Lebanon can’t survive without a balanced government and the participation of everyone, which includes Christians, Shiites and Sunnis. Michel Chiha — may he rest in peace — one of the most prominent figures who understood well the Lebanese reality, said, “Whoever tries to eliminate religion in Lebanon is trying in reality to eliminate Lebanon.”
Important to Recover the Capacity for Interior Silence”
VATICAN CITY, JUNE 10, 2007 (Zenit.org).- Here is a translation of the address Benedict XVI gave today to the crowds gathered in St. Peter’s Square when he led the praying of the midday Angelus.
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Dear Brothers and Sisters!
Today’s solemnity of Corpus Domini, which in the Vatican and other nations was already celebrated this past Thursday, invites us to contemplate the great mystery of our faith: the most holy Eucharist, the real presence of the Lord Jesus Christ in the sacrament of the altar.
Every time that the priest renews the Eucharistic sacrifice, in the prayer of consecration he repeats: “This is my body … this is my blood.” He does this giving his voice, his hands, and his heart to Christ, who wanted to remain with us as the beating heart of the Church. But even after the celebration of the divine mysteries, the Lord Jesus remains living in the tabernacle; because of this he is praised, especially by Eucharistic adoration, as I wished to recall in the recent postsynodal apostolic exhortation, “Sacramentum Caritatis” (cf. Nos. 66-69).
Indeed, there is an intrinsic connection between celebration and adoration. The holy Mass, in fact, is in itself the Church’s greatest act of adoration: “No one eats this food,” St. Augustine writes, “if he has not first worshipped it” (Commentary on Psalm 98:9; CCL XXXIX, 1385). Adoration outside holy Mass prolongs and intensifies what happened in the liturgical celebration and renders a true and profound reception of Christ possible.
Today, then, in all Christian communities, there is the Eucharistic procession, a singular form of public adoration of the Eucharist, enriched by beautiful and traditional manifestations of popular devotion. I would like to take the opportunity that today’s solemnity offers me to strongly recommend to pastors and all the faithful the practice of Eucharistic adoration. I express my appreciation to the institutes of consecrated life, as also to the associations and confraternities that dedicate themselves to this practice in a special way. They offer to all a reminder of the centrality of Christ in our personal and ecclesial life.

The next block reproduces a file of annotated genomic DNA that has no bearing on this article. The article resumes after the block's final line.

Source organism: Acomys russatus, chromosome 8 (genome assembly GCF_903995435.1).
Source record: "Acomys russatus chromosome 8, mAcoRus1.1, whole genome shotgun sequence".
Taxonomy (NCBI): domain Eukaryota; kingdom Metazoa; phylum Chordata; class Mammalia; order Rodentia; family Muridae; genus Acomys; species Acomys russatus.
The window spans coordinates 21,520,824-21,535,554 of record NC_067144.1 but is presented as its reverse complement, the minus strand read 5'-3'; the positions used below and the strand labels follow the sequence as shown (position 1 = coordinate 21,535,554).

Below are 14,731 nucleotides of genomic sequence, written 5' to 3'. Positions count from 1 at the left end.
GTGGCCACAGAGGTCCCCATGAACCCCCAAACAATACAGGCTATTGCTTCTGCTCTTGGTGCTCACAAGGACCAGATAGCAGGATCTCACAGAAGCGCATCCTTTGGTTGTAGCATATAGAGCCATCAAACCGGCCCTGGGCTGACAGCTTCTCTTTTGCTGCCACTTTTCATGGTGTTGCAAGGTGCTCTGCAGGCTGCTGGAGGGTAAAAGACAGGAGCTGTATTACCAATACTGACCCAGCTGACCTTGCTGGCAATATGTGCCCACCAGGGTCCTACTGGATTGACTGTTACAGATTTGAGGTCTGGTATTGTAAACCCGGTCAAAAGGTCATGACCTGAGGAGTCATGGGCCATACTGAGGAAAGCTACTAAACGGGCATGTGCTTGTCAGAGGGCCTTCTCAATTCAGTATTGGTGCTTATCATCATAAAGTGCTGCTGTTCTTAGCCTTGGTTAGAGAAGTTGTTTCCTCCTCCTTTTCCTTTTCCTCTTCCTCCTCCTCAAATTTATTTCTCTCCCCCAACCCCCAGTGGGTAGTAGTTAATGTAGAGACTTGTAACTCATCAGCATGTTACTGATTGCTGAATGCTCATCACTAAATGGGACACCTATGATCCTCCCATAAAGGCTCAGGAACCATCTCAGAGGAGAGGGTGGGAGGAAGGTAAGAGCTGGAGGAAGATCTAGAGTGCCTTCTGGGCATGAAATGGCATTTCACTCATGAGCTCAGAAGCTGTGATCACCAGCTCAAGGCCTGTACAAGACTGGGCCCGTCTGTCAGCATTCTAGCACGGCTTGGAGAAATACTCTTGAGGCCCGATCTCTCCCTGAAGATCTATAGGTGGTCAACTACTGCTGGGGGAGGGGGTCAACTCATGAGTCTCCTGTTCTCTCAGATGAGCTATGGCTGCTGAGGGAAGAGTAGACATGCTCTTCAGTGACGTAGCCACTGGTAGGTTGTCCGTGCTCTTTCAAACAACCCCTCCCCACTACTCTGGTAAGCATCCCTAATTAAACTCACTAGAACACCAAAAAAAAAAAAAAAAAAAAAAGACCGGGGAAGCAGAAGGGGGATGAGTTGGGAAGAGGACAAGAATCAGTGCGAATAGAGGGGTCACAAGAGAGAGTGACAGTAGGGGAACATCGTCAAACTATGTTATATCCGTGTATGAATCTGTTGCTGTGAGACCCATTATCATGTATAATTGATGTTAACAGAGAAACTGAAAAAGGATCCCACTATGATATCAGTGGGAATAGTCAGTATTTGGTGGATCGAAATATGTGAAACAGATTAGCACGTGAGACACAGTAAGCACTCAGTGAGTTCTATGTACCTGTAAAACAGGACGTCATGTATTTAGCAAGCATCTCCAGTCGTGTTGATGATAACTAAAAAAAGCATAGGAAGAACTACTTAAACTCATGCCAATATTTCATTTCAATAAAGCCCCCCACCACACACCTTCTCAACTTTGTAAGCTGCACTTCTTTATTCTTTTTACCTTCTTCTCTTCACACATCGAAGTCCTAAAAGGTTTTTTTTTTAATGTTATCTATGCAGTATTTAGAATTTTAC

I am happy to testify that many young people are discovering the beauty of adoration, whether personal or in community. I invite priests to encourage youth groups in this, but also to accompany them to ensure that the forms of adoration are appropriate and dignified, with sufficient times for silence and listening to the word of God. In life today, which is often noisy and scattered, it is more important than ever to recover the capacity for interior silence and recollection: Eucharistic adoration permits one to do this not only within one’s “I” but rather in the company of that “You” full of love who is Jesus Christ, “the God who is near us.”
May the Virgin Mary, Eucharistic Woman, lead us into the secret of true adoration. Her heart, humble and silent, was always recollected around the mystery of Jesus, in whom she worshipped the presence of God and his redemptive love. By her intercession may there grow faith in the Eucharistic mystery, the joy of participating at holy Mass, especially on Sunday, and the desire to bear witness to the immense charity of Christ.
[After the Angelus, the Pope said in Italian:]
Unfortunately, I receive frequent requests for intervention on behalf of persons — some of whom are even priests — who have been seized for different reasons and in different parts of the world. I carry all in my heart and they are present in my prayer. I think, among other cases, of the painful situation in Colombia. I direct my solicitous call to the authors of such detestable deeds that they reflect on the evil they have done and return those they hold prisoner as soon as possible to the affection of their loved ones. I entrust the victims to the maternal protection of Mary Most Holy, Mother of all men.
[Translation by ZENIT]
[In English, he said:]
I greet the English-speaking visitors and pilgrims who have gathered here for the Angelus. On this day, many are celebrating the feast of Corpus Christi, the feast of the Most Holy Eucharist. We give thanks to God for the great gift of the Eucharist, the sacred banquet in which we receive Christ. We remember his sufferings, our minds are filled with his grace and we receive a pledge of the glory that is to be ours. I pray that all of you may grow in love for the Lord through the great sacrament of his Body and Blood. May God bless you all.